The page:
“The fact that we were recognized for the Phoenix Award puts Ranson and Charles Town on the map,” said Ranson City Manager David Mills. Charles Town City Manager Joe Cosentini added, “It emphasizes that all we tried to do in the last 10 years contributing to revitalization was worth it.” The corridor was recognized as the preeminent brownfields effort in a region that includes Pennsylvania, Delaware, Maryland, Virginia, West Virginia and Washington, D.C.

Ranson and Charles Town began revitalization efforts for the Commerce Corridor in 2001, partnering with a local environmental consulting firm. Since the project’s inception, major brownfields sites in both cities have been redeveloped into valuable community assets. An exemplary redevelopment of Ranson’s former Maytag Spray Painting/Dixie Narco plant transformed the distressed, vacant property into the Ranson Civic Center. The new facility houses the Ranson Parks and Recreation Commission, and functions as a venue for athletic events, social functions, trade shows and job fairs.

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Partnership for Sustainable Communities celebrates three years of groundbreaking interagency collaboration


Above: A rendering of neighborhood design for Ranson, WV. Ranson has received support from HUD, DOT and EPA to serve as a national model for how small rural cities on the fringe of a major metropolitan area can foster sustainable economic development, transit, and community livability through targeted and strategic planning and infrastructure investments. Image via Ranson Renewed.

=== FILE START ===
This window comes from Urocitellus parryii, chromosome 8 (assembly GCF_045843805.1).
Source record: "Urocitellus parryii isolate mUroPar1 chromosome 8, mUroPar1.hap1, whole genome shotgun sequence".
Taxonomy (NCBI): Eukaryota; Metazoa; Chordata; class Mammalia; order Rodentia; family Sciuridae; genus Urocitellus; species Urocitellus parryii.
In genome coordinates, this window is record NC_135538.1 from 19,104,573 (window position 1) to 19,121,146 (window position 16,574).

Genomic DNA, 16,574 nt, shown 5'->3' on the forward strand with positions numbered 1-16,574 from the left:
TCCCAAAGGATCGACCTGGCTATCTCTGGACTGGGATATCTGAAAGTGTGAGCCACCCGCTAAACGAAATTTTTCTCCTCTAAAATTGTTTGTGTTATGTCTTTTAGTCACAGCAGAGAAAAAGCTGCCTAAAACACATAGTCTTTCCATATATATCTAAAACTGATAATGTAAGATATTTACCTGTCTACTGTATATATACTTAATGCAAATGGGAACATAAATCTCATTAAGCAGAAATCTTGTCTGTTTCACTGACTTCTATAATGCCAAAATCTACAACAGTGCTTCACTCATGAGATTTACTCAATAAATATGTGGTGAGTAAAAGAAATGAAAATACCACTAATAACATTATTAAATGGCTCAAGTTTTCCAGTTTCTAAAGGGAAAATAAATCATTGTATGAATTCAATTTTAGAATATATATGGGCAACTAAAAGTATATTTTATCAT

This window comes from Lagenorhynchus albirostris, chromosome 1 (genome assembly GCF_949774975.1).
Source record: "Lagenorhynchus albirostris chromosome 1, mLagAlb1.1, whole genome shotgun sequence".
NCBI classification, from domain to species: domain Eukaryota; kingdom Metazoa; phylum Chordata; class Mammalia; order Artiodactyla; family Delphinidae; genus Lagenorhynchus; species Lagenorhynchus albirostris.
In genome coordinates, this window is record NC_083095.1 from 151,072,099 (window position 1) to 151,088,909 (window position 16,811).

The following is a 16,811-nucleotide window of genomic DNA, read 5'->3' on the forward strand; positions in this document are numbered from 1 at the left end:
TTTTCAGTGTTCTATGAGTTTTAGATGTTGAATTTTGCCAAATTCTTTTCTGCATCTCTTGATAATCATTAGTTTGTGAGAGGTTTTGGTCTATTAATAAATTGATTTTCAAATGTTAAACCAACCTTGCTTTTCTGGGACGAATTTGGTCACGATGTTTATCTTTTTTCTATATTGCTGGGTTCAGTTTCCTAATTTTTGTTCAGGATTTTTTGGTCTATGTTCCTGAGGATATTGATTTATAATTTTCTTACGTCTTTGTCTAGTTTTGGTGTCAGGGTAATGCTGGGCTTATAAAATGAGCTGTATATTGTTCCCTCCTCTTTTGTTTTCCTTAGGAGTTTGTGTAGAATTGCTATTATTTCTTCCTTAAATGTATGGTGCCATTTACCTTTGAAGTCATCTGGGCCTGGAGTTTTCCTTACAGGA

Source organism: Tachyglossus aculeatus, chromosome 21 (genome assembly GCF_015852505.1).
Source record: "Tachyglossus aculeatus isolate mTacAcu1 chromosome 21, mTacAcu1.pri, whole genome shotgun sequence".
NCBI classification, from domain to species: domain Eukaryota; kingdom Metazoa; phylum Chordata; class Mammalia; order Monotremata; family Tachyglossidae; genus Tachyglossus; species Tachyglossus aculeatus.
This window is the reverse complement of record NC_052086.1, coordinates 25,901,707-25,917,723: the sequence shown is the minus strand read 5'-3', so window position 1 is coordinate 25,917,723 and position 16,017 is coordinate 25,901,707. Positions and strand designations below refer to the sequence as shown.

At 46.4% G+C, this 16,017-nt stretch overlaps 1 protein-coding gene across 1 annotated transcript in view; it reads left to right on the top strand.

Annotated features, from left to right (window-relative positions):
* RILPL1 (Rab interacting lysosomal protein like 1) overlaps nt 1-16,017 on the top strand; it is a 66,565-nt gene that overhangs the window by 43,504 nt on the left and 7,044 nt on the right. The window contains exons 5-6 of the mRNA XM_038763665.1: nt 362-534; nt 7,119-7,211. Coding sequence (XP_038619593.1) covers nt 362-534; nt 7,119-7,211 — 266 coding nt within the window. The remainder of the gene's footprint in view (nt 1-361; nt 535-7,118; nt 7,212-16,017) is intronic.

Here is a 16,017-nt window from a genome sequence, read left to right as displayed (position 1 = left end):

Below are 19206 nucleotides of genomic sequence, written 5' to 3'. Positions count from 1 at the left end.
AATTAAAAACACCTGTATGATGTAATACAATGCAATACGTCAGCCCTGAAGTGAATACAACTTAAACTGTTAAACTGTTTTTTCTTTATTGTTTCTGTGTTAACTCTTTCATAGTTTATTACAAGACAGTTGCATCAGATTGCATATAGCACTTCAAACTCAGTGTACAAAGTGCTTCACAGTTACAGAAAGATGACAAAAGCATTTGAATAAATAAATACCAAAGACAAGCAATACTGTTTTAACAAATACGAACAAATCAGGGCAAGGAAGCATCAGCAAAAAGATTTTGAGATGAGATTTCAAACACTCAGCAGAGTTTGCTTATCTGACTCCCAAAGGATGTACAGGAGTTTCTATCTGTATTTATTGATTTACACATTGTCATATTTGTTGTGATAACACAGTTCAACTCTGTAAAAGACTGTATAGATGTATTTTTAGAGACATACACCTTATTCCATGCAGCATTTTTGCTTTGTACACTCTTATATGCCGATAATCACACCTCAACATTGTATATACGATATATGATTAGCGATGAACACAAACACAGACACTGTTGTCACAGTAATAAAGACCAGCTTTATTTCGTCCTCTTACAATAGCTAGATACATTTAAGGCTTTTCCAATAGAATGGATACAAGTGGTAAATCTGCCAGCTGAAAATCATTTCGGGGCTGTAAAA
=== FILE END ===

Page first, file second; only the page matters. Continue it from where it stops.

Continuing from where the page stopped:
In the three years since the Obama Administration announced the groundbreaking Partnership for Sustainable Communities – a directive which coordinates efforts across the Environmental Protection Agency (EPA) and the Departments of Transportation (DOT) and Housing and Urban Development (HUD) – the innovative and effective program has helped hundreds of communities across the country address economic development, transportation infrastructure, public health and environmental concerns through through grants and direct assistance.

“Even after only three years, the Partnership has proven its unquestionable value,” says Smart Growth America President and CEO Geoffrey Anderson. “Working together, the agencies are more efficient and more effective at enabling American communities to respond to the critical challenges they’re facing in today’s economy and in the years of growth ahead.”